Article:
A Manual for Christian Living: 5

 

In the previous article (Barnabas Aid, January-February 2024, pp.i-iv) we looked at the fourth and fifth beatitudes and our yearning to be like Jesus. In the article below, we see how this is focused more sharply in the sixth and seventh beatitudes and the glorious honours we are promised of seeing God and being called His sons and daughters.

 

B lessed are the pure in heart,  for they will see God. (Matthew 5:8.) When Jesus said these words to His closest disciples, sitting together on a mountainside, no doubt they were gazing intently at Him while they listened. They did not realise it, but they were seeing God. 

It was a stunning promise for those who had grown up in a faith which, perhaps uniquely in the Middle East at that time, had no images of its God. They were strictly forbidden by the second of the Ten Commandments (Exodus 20:4).  

Yet some believers yearned greatly to see God. David prayed that he could “gaze on the beauty of the Lord” (Psalm 27:4).  This was his heart’s desire. “One thing I ask from the Lord,” he said, “this only do I seek.” Yet he did not envisage more than spending time in the Tabernacle, where the Lord was specially present but still could not be seen with physical eyes. 

The closeness of Moses’s relationship with the Lord was likened to God speaking to Moses “face to face, as one speaks to a friend” (Exodus 33:11). Yet it seems that Moses never actually saw His face. Once Moses asked, “Now show me your glory.” The Lord passed by but let Moses see only His retreating back, not His face
(Exodus 33:17-23).

Like so many of the other beatitude promises, the complete fulfilment of this one will happen only in heaven. There we shall indeed see God, with the eyes of our resurrection bodies. “They will see his face” (Revelation 22:4).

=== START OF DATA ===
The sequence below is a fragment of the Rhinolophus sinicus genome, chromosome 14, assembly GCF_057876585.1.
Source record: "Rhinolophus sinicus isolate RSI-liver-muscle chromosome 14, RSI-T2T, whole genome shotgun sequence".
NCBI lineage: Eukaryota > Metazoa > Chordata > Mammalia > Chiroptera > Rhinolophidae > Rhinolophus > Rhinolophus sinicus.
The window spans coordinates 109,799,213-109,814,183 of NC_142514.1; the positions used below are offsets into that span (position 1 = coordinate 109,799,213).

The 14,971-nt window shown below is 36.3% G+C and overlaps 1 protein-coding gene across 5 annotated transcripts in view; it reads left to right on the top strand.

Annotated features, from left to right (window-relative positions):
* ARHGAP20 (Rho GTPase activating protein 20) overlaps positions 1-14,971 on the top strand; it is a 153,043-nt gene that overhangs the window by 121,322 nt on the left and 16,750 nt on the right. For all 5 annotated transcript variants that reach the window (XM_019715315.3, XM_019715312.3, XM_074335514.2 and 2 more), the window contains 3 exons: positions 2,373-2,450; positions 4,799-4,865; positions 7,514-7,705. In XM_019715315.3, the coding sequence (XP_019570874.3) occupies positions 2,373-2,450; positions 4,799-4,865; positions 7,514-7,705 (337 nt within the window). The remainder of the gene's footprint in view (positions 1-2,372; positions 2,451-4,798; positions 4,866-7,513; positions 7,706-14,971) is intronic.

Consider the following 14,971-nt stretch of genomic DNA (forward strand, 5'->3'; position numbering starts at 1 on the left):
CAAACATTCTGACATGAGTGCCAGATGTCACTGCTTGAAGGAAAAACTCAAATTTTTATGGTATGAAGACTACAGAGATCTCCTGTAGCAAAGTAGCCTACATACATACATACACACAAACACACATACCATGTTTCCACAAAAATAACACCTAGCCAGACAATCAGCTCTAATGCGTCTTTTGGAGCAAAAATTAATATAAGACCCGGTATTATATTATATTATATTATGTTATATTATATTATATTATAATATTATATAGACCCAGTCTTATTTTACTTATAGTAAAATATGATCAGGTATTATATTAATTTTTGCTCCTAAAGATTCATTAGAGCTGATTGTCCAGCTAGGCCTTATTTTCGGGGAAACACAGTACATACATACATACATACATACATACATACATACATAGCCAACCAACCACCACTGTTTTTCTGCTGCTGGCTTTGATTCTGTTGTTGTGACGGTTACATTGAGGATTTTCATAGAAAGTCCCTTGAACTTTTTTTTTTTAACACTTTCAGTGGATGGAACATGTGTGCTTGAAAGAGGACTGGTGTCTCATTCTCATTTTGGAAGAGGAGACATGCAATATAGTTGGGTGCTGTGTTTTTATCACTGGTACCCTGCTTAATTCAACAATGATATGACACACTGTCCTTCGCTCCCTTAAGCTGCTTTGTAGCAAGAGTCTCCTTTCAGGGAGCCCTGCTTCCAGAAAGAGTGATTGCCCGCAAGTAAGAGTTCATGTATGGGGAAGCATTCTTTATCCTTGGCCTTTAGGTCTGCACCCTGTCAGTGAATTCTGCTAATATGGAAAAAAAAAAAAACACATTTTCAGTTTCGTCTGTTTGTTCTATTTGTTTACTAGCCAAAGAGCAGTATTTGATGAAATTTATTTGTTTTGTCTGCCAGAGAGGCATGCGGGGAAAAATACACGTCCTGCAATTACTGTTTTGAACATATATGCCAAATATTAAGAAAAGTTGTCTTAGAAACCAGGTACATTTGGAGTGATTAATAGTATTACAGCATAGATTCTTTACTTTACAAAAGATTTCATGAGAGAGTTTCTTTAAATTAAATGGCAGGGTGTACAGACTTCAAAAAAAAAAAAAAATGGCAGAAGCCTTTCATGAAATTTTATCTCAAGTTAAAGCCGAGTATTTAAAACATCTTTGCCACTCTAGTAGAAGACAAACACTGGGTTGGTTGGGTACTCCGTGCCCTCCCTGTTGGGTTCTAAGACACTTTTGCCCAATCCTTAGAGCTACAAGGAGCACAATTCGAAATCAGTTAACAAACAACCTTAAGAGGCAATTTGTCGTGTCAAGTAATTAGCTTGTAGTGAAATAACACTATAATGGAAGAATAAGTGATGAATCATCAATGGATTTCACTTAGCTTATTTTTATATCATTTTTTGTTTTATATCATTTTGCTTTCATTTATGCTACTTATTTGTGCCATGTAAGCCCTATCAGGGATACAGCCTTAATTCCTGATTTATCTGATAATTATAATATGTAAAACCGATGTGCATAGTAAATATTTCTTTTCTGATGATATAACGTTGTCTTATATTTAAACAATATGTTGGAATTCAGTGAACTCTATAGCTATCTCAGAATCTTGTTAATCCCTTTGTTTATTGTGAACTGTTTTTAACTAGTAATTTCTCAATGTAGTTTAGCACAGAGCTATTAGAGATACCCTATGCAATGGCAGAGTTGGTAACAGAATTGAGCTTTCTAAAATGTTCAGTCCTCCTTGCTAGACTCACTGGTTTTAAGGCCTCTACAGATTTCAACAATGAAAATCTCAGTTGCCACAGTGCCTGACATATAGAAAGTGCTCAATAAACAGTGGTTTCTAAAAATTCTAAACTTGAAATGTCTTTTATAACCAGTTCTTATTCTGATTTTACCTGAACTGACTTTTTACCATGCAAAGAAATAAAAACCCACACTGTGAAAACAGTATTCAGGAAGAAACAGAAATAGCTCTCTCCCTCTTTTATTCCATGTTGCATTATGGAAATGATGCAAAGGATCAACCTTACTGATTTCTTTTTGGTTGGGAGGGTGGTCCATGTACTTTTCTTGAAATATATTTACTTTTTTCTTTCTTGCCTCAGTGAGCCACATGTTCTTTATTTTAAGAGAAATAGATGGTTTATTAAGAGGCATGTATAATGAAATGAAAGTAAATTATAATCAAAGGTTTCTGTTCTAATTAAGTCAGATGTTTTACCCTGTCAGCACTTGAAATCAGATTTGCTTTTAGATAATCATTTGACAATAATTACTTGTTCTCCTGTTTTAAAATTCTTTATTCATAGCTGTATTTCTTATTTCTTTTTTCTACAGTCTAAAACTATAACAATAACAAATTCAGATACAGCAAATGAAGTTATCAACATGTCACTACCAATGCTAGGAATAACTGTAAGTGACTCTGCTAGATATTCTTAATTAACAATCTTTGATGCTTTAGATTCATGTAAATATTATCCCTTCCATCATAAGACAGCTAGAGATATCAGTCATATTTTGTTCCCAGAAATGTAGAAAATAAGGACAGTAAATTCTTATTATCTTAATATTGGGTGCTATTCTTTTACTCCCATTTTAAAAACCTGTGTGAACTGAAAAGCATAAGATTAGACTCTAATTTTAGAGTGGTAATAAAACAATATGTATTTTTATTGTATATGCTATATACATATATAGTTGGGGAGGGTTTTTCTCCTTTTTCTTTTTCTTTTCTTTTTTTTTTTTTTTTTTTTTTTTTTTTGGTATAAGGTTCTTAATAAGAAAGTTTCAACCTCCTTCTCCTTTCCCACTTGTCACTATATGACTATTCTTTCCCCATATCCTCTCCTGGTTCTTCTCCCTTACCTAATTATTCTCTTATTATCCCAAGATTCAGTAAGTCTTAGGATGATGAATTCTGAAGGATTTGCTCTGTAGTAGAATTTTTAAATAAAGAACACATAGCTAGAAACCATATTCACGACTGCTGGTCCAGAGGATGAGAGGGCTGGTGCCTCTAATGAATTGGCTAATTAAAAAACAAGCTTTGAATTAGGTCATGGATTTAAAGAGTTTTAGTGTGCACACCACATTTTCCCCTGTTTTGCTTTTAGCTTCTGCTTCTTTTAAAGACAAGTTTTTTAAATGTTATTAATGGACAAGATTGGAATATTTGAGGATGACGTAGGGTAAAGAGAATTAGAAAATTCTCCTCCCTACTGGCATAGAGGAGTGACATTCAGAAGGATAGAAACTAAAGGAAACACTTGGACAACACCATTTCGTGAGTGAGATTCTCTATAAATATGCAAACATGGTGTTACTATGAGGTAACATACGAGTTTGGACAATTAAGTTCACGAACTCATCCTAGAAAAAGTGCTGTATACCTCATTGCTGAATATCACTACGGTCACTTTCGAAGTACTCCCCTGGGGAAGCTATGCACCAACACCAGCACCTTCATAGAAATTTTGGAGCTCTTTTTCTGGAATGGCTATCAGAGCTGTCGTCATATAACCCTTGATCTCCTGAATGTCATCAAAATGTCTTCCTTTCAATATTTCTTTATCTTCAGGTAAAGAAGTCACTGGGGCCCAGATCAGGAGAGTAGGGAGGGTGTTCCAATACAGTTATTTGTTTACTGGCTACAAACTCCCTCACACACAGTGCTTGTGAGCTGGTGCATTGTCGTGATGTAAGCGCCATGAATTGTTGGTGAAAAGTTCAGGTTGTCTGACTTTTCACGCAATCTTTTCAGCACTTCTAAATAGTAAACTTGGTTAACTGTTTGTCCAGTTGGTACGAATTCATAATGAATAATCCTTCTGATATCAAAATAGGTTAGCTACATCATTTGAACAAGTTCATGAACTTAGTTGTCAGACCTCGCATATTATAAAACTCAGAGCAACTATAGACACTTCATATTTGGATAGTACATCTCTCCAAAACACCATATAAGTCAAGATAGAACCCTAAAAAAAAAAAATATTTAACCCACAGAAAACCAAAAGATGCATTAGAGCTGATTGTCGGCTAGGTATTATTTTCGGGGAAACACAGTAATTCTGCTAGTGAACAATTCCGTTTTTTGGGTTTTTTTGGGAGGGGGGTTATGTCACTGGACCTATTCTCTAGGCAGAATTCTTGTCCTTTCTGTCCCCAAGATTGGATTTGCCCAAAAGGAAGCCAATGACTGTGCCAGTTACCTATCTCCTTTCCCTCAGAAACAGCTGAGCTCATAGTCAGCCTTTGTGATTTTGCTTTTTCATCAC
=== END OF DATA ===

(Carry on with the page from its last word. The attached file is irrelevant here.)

But the promise of seeing God begins to be fulfilled in this life too, because of its many layers of meaning. The Aramaic word Jesus probably used for “see” was chaza, which is not about physical vision. Rather, it is about a deep awareness. Those who see God in this life recognise Him in what is happening to them and around them. By an inward spiritual perception, they see Him at work in circumstances, in nature, in miracles, in suffering, in day-to-day life, in other people, in themselves. They can distinguish His providence and His grace in the tumult of our world. 

With this awareness we also discern the presence of Immanuel (God with us, Matthew 1:23) in our own lives. We feel, personally, the reality of promises like “I am with you always” (Matthew 28:20). For the one who sees God, the head knowledge of such Scriptures is transformed into a heart knowledge of felt experience. From that heart knowledge flows the abundance of comfort, peace and joy which the presence of Jesus would bring if He were standing visibly before us. With this awareness we can affirm that in Jesus “we live and move and have our being” (Acts 17:28).